The polyimide film may take the form of a relatively narrow ribbon-like or tape-like film that is wound around the external surface of the stack. In this way, overlapping the polyimide tape during winding increases the thickness of the passivation means.

Alternatively, the polyimide film may be in the form of a sheet having a width substantially equal to the length of the actuator.

In order to increase the adhesion of the passivation means to the external surface of the stack, a bonding layer may be disposed intermediate the polyimide layer and the stack surface.

To further improve the protective properties of the passivation means, there may be included a further protective layer, preferably in the form of a fluoroethylene-propylene (FEP) film or coating applied to the polyimide layer. Thus, a first layer acts as adhesive, a second layer acts as passivation material and a third layer acts as fuel and moisture barrier. The moisture fuel barrier function is particularly suitable in applications where the actuator is completely surrounded by high pressure diesel fuel.

Alternatively, the further protective layer may be a coating or film selected from the group comprising polyetherketones, polyetheretherketones, polybenzimidazoles, polyphenylensulfides, polyamidimides, polysulfones, polyethersulfones or liquid crystalline polymers.

Advantageously, the invention provides an effective passivation function of the surface of the actuator, protection against the environment and from contamination and increased robustness against fuel and water permeation which improves the reliability of the actuator.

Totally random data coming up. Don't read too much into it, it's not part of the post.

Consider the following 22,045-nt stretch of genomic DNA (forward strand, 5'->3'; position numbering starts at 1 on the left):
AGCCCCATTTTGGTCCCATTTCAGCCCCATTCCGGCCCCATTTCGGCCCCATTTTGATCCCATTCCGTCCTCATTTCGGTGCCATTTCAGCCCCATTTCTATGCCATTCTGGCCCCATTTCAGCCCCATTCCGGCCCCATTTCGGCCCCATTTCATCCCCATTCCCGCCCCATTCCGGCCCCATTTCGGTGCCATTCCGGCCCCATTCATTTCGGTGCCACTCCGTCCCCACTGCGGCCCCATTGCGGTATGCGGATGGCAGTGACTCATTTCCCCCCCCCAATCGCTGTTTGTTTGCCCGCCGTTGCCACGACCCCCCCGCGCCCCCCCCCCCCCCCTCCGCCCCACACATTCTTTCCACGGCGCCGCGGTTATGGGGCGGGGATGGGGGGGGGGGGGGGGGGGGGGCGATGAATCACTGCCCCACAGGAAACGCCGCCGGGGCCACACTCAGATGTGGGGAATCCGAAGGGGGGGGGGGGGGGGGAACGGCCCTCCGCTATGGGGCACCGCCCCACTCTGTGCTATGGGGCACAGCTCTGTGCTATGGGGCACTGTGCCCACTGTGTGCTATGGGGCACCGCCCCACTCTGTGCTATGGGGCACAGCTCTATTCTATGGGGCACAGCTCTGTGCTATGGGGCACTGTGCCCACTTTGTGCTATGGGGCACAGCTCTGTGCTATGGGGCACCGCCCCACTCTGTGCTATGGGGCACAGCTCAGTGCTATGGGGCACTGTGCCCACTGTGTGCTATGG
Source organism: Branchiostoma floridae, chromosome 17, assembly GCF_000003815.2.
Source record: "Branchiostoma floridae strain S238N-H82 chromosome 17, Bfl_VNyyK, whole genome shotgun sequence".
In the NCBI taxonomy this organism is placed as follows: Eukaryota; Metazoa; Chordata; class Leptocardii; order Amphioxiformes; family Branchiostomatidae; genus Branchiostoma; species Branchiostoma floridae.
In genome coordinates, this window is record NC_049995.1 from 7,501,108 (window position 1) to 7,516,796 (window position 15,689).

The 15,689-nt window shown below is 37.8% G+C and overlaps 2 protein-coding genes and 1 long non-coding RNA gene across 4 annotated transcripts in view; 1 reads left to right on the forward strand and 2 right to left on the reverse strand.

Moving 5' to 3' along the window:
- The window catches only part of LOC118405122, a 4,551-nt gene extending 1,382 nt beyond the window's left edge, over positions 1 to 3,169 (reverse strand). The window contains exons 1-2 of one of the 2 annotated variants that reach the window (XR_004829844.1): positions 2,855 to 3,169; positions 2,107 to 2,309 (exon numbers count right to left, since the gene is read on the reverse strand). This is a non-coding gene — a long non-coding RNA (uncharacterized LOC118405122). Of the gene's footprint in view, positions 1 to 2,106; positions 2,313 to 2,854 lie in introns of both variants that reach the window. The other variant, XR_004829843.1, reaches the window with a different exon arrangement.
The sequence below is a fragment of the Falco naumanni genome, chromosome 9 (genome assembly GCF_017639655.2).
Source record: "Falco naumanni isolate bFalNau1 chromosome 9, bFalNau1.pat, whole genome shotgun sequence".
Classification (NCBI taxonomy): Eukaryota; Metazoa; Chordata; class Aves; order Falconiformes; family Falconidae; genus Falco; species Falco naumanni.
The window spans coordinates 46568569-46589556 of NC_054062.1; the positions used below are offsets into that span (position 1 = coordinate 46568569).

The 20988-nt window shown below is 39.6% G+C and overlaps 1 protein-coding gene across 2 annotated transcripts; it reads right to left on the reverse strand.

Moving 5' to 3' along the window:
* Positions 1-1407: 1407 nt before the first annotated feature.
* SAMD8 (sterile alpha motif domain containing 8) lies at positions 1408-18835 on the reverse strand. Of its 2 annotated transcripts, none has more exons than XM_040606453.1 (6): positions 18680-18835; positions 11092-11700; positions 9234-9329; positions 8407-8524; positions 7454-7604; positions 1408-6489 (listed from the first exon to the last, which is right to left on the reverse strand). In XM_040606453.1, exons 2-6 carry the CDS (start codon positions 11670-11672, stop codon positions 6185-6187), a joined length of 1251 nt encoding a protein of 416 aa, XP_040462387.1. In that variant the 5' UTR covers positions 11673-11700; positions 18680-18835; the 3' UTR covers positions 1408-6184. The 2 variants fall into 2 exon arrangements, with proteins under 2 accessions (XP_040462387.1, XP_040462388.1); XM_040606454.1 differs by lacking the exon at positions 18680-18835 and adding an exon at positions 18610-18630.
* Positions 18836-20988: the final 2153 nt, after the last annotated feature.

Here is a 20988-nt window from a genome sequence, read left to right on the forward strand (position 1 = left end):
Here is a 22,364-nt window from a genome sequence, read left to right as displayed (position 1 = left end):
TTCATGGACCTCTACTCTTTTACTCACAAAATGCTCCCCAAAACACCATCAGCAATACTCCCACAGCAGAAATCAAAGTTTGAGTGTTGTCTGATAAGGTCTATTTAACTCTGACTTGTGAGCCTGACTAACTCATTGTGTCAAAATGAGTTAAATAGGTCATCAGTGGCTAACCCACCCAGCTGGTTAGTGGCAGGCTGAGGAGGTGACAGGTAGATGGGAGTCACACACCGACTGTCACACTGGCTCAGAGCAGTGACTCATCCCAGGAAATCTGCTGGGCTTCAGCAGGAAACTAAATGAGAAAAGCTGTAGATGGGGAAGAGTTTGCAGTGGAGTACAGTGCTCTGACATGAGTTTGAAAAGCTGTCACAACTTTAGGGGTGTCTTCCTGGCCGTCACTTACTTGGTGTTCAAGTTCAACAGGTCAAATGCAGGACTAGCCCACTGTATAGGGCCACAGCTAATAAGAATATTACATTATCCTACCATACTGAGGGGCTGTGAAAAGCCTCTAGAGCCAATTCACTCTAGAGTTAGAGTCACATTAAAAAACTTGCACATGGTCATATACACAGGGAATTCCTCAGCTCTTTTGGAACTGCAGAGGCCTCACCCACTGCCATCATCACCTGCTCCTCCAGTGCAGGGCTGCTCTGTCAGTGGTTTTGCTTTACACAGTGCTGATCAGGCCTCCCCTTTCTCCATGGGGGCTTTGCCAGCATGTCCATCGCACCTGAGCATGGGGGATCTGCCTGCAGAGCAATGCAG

The invention also encompasses a fuel injector incorporating a piezoelectric actuator as described above.

BRIEF DESCRIPTION OF THE DRAWINGS

Reference has already been made to FIG. 1 which shows a perspective view of a piezoelectric actuator. In order for the invention to be more readily understood, reference will now be made to the following drawings in which:

FIG. 2 is a cross section view of an actuator like that of FIG. 1 and bearing a passivation means in accordance with an embodiment of the invention, and

FIG. 3 is a cross section view of an alternative embodiment of the invention.

DETAILED DESCRIPTION OF THE PREFERRED EMBODIMENTS

In FIG. 2, in order to protect the actuator 2 from the aggressive chemical environment in which it is to be used, the actuator 2 is provided with a passivation means 20 that is arranged to cover substantially the entire surface of the actuator 2.

The passivation means 20 comprises two layers: an adhesive layer 20 a and a protective barrier or ‘passivation’ layer 20 b. The adhesive layer 20 a is provided immediately adjacent the surface of the actuator 2, and intermediate the barrier layer 20 b. The bonding layer 20 a provides a means to fix the barrier layer 20 b to the actuator 2 and is preferably in the form of an epoxy glue having a high temperature stability and low ionic content so as to be electrically resistive. For example, the adhesive layer 20 a may be composed of a silicone, fluorosilicone, acrylic or epoxy based adhesive. The adhesive layer thickness should be less than about 100 μm.

During construction of the actuator 2, the adhesive layer 20 a may be applied either on the surface of the actuator or, alternatively, on the passivation layer 20 b. In order to ensure proper adhesion between the surface of the actuator 2 and the passivation layer 20 b, the adhesive layer 20 a may be applied on the entire surface of the actuator 2 or, alternatively, the entire surface of the passivation layer 20 b. Alternatively, the adhesive layer 20 a can be applied only at the ends of the actuator 2 or the passivation layer 20 b, thus avoiding electrically active areas of the actuator 2 that may be beneficial in some circumstances. It should be appreciated that the adhesive layer 20 a may also be applied on the external electrode 10.

The passivation layer 20 b is formed from a thermoplastic polymer material in the form of a self-supporting polyimide film. The polymer film can be prepared by extrusion or casting. In a preferred embodiment the film should be made out of Polyimide such as Kapton® from DuPont.